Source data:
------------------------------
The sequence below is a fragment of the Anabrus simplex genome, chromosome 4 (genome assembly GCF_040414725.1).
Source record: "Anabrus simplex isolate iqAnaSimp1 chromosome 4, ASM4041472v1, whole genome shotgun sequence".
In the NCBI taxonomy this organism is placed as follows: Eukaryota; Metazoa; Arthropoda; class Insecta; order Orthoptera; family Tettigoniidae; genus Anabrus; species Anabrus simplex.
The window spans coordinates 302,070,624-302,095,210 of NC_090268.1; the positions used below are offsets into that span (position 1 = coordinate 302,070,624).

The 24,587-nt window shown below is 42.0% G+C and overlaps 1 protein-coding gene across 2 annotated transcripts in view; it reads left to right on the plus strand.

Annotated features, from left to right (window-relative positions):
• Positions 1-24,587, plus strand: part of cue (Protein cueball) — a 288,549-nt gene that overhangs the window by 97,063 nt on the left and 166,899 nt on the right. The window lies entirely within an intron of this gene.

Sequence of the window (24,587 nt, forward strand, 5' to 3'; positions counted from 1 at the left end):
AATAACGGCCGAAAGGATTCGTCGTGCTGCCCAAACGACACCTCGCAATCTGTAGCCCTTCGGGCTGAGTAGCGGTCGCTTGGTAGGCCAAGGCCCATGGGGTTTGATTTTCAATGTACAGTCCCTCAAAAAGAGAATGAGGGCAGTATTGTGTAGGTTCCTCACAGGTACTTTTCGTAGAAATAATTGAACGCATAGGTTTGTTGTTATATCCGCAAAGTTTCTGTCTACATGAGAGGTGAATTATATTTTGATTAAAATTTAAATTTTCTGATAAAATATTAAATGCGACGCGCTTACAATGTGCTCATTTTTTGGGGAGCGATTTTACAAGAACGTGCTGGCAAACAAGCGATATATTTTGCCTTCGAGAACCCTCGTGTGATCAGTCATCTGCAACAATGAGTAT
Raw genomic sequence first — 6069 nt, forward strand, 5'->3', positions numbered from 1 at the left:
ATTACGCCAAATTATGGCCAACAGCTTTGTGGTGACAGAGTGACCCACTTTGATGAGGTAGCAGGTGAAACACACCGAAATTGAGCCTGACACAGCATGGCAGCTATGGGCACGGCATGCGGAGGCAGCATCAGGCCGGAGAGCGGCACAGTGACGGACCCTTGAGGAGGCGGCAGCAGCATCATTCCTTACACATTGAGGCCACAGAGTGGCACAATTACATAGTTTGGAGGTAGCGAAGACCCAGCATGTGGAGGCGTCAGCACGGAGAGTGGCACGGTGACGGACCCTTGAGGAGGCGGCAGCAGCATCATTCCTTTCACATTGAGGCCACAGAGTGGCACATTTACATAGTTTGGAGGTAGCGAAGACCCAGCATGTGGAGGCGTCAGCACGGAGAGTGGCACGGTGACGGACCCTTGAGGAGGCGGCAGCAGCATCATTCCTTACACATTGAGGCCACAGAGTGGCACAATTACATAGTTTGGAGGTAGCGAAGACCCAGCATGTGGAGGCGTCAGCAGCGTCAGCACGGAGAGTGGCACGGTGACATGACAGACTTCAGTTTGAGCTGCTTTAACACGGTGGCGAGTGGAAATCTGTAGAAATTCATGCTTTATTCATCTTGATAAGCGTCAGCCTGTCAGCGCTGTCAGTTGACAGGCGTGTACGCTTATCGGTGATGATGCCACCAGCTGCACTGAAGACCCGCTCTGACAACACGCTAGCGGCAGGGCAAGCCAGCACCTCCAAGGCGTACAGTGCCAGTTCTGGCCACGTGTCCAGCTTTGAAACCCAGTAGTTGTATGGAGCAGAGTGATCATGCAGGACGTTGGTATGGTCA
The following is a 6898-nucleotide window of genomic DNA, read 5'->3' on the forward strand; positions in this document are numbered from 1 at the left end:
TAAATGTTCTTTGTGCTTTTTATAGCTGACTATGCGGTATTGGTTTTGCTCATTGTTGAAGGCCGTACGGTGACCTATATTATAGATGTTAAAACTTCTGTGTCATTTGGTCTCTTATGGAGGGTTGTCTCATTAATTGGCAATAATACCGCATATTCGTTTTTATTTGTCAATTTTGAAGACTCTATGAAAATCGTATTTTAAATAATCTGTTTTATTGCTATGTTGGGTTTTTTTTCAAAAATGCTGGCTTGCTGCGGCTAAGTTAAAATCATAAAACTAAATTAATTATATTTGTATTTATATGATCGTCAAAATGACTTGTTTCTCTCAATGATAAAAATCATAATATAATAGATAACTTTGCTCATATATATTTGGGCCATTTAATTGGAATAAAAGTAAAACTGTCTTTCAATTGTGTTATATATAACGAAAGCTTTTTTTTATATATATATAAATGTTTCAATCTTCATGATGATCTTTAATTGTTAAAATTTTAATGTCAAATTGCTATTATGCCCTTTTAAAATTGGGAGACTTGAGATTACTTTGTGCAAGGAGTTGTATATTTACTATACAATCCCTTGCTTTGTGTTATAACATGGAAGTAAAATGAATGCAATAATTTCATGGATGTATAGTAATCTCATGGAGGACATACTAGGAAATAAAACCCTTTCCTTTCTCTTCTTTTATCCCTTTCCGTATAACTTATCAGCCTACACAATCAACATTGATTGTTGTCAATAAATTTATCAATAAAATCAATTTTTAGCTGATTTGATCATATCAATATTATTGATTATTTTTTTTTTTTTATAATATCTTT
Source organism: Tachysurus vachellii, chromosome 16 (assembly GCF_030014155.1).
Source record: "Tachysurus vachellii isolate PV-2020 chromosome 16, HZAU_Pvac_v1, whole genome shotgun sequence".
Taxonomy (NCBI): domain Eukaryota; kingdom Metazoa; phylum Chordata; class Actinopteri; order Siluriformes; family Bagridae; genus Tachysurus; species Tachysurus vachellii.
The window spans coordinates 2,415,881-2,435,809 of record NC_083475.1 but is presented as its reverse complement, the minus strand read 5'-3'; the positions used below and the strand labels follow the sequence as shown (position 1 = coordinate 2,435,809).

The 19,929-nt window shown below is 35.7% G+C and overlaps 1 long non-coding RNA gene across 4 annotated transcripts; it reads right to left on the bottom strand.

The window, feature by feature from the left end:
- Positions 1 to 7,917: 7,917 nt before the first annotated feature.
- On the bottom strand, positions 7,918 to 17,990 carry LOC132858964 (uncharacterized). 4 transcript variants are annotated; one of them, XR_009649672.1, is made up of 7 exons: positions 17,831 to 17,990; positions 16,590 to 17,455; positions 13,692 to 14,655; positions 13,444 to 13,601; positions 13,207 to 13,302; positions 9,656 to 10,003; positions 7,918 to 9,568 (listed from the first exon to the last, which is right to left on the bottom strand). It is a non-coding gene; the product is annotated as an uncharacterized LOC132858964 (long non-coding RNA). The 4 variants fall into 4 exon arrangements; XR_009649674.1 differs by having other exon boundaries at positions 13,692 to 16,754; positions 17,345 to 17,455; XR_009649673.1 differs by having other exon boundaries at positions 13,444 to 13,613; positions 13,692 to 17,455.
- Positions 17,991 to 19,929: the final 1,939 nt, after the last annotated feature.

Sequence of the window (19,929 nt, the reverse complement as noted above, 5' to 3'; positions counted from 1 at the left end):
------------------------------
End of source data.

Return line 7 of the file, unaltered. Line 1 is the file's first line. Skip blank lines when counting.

• Positions 1-24,587, plus strand: part of cue (Protein cueball) — a 288,549-nt gene that overhangs the window by 97,063 nt on the left and 166,899 nt on the right. The window lies entirely within an intron of this gene.